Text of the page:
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An interesting fact that McWhorter points out in the Introduction, is that most language seems to originate from the left side of the brain, while curse words are generated by the right side. McWhorter explains that in PET scans you can see the activity in these different sides of the brain, and only profanity seems to light up the right side of the brain. This really highlights how these words are different from normal language, not just socially, but subconsciously and biologically.
I enjoyed reading this book, and learning about the history of parts of our language from a linguist that approaches these topics with a refreshing combination of humor and scientific rigor. Any time I can read something that allows me to laugh and learn at the same time, I feel like it was time well spent.
You can tell when authors are having a grand old time. John McWhorter is having as much fun writing about the linguistics and etymology of profane words in American English as Stephen Fry is having writing about mythology, and it shows. “Nine Nasty Words” is positively playful. Not sexy, not shocking (most of the time), just playful.
In tracing how people speak certain words, you get a lot of insights into shifts in culture and into timeless human nature. No one delights in this like McWhorter, as devotees of his “Lexicon Valley” podcast already know.
Where do profane words come from? How and why do they become profane? Why do they morph into acceptable use over time and go from salty to bland to ridiculous? Why does every language have them? McWhorter will cross into philosophy, sociology, psychology, history (of course), and many other social sciences to answer this question, peppering the text with generous citations from the history of written English, along with a dizzying number of references to more than a century of popular entertainment.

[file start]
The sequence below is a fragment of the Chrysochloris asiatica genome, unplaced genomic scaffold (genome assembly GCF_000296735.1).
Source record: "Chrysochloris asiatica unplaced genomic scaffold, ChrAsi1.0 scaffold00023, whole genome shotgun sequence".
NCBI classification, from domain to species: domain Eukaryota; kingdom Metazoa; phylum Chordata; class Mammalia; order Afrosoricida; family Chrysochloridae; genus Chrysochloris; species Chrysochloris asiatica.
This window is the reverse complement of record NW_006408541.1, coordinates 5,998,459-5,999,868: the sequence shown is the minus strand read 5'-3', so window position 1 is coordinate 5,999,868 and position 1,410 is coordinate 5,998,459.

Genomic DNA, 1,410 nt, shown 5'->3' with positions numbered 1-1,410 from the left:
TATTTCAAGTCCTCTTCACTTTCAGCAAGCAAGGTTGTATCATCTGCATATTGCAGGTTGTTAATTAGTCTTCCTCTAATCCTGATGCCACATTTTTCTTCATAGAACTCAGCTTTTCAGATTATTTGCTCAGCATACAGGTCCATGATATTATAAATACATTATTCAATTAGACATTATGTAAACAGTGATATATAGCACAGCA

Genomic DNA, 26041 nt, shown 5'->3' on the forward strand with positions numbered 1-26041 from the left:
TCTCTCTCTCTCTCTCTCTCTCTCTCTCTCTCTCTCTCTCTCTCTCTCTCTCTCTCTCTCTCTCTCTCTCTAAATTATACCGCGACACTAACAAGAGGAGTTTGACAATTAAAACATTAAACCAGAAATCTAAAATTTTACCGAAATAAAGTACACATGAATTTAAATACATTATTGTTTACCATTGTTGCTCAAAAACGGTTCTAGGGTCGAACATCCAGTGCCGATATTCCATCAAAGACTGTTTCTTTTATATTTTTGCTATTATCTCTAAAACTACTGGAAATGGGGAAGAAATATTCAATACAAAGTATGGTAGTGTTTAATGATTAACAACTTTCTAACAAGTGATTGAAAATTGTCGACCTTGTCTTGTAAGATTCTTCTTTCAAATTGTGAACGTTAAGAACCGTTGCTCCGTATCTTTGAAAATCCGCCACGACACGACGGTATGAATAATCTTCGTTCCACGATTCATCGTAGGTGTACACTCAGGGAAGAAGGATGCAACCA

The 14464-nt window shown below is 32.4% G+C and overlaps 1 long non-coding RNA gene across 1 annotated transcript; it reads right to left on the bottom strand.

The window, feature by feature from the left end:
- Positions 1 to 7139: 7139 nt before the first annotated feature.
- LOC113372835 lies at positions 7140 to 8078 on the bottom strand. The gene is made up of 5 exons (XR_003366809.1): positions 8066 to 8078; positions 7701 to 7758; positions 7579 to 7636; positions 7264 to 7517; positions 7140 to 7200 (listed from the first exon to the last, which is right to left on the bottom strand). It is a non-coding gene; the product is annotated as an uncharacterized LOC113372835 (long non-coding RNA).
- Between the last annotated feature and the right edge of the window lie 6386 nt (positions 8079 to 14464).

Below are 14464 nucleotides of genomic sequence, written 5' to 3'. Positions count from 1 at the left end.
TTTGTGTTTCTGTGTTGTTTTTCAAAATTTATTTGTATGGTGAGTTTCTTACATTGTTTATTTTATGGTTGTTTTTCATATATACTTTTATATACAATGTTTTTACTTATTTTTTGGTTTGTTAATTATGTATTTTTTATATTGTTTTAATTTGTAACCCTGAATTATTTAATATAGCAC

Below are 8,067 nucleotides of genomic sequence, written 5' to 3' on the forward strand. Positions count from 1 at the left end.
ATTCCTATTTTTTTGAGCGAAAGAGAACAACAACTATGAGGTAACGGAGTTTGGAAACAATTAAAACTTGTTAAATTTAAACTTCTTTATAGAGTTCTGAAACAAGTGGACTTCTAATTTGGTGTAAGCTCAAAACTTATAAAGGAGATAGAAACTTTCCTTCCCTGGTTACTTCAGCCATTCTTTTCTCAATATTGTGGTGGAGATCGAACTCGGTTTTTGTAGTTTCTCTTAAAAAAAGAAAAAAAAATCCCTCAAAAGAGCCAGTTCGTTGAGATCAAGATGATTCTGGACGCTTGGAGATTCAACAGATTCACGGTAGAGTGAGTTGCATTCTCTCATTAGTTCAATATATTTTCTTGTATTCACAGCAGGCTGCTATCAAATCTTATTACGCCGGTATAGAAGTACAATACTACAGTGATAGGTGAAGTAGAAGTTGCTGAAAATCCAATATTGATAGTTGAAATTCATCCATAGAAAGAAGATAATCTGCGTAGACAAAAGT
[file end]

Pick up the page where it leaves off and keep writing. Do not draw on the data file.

In middle English, McWhorter points out, references to body parts and bodily functions were no more profane than references to housewares. When you could take a s____ in a corner of the stairwell, or had no option but to f____ in a room full of family members, these things were not shocking, nor were the terms for them. Post-Renaissance, and with the rise of religion and modesty, these words evolved into profanity with the advent of privacy and hygiene. This ended the long era when inviting God to damn someone to hell was breathtakingly horrible and not fit for innocent ears. F____ and s_____ rose to power.
Broadly, McWhorter shows us, the worst kind of profanity in English evolved from being about religion, to being about the body, to being aimed at groups of people. Using the “N-word” (and McWhorter even traces the beginnings of how it became referred to as the “n-word”) will now excuse you from polite society in a tsunami of tweets. Black English is different in the way that it reclaims the “N-word” and has shaped it possibly into a different term altogether, and McWhorter lays it all out brilliantly in concise arguments that make perfect sense.
The book ventures pretty far into the linguistic and grammatical weeds, so if “you’re not into that s__” you may want to give it a miss. Despite its subject matter, this is a scholarly book, with excellent footnotes and endnotes. For example, McWhorter draws a distinction between “I saw her a ___” and “I saw that s____” in the neutral dismissive reflexive in actual use, which delighted this reader to no end. Buy "Nine Nasty Words" for the language lover or grammar snob in your life, especially if they cuss like a sailor.
I appreciated that he did not duck from the literal words themselves, and that he has what to me seems like an open mind of when things are ok (e.g., variations on the n-word in certain circumstances), and when current standards say no. A key thread through the book is how standards have changed, sometimes quickly, and how the words themselves have changed. On his podcast, he often traces the evolution of a word from its roots and through way stations over the centuries. He does that quite a bit here, too.
A simple example that appears multiple times is how some terms that were at one point tagged to women or non-entities (think of that bundle of sticks) became associated with weakness in men and then gay men. Modest scholarship such as that adds greatly to understanding.
If you liked the book and don't follow Lexicon Valley, try it!
I'd love to be able to give some examples, e.g., the names of some lords of the English countryside in the Middle Ages, but I'd be censored and possibly excoriated for doing so. Just read it yourself--you'll learn far more than you might expect, and laugh your (fill-in-the-blank) off.